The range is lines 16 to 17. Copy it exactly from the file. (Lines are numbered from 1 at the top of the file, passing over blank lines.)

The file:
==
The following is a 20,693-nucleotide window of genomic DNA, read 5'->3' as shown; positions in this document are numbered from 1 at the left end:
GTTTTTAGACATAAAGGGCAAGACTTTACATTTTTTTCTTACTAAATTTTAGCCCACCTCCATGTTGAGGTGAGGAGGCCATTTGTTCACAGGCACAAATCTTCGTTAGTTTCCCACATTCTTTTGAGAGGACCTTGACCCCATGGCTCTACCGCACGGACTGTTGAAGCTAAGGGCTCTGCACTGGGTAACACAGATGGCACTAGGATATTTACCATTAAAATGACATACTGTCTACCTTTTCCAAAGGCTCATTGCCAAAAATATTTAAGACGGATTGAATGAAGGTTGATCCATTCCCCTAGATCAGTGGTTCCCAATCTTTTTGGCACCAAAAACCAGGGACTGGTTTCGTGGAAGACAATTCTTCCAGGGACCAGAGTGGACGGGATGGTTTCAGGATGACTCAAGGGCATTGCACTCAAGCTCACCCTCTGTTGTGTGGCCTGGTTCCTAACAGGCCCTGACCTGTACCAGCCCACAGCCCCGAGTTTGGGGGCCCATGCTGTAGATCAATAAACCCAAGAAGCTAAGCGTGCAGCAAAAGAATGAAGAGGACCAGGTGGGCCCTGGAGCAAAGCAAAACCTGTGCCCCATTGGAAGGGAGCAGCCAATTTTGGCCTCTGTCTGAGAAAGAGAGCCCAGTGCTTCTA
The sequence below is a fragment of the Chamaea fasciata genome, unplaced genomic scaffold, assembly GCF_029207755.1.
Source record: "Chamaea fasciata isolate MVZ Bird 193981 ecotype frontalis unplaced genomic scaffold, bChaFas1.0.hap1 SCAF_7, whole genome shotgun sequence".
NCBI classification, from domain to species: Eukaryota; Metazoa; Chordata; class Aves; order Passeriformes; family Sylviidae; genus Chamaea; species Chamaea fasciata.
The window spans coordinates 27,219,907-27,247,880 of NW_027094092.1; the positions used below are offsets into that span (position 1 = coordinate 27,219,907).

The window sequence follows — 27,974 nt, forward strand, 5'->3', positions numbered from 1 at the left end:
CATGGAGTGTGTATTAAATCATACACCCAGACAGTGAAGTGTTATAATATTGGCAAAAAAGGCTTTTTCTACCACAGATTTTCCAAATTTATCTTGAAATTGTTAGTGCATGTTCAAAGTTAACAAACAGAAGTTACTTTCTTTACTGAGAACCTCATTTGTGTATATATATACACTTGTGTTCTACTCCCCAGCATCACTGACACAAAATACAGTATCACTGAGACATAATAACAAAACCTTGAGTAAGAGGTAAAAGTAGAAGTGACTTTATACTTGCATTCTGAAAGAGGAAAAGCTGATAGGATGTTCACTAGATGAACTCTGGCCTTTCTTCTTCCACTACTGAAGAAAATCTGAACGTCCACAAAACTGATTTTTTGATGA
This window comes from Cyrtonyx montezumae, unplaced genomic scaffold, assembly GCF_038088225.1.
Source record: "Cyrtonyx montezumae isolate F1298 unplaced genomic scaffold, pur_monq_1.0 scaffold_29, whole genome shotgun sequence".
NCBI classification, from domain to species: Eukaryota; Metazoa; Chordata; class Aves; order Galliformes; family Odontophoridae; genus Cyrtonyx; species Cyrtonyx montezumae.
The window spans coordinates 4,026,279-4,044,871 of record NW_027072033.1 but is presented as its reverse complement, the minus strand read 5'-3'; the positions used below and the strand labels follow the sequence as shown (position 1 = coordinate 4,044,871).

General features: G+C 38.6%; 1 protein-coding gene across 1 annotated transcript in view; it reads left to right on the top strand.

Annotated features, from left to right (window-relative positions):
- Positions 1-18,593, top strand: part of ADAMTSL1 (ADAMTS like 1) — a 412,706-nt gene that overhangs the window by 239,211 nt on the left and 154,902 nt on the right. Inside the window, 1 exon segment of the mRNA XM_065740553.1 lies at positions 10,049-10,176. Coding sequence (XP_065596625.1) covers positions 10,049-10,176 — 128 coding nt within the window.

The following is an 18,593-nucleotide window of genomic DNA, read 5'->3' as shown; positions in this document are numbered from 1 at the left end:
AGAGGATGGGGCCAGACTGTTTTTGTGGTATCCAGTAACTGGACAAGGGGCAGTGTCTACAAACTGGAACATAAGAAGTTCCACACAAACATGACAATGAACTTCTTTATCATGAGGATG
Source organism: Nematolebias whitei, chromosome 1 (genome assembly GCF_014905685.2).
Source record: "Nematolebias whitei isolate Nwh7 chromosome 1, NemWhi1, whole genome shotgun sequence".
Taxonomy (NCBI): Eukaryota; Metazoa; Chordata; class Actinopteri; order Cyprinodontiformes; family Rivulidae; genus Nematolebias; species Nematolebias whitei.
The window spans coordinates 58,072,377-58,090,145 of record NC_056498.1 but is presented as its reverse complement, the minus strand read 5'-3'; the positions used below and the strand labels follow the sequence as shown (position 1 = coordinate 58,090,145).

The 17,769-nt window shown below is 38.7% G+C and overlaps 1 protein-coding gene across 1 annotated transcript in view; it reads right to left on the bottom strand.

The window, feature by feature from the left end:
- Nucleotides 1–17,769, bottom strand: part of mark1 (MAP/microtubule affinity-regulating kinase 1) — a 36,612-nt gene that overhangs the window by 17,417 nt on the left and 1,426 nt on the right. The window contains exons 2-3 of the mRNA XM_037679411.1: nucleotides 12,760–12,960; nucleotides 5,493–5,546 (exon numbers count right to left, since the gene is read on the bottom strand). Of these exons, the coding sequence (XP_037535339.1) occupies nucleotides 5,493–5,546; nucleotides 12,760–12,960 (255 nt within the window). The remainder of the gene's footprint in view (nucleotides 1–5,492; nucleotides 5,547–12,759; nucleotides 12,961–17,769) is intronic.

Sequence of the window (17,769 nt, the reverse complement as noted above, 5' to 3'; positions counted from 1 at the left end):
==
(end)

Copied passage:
The following is an 18,593-nucleotide window of genomic DNA, read 5'->3' as shown; positions in this document are numbered from 1 at the left end:
AGAGGATGGGGCCAGACTGTTTTTGTGGTATCCAGTAACTGGACAAGGGGCAGTGTCTACAAACTGGAACATAAGAAGTTCCACACAAACATGACAATGAACTTCTTTATCATGAGGATG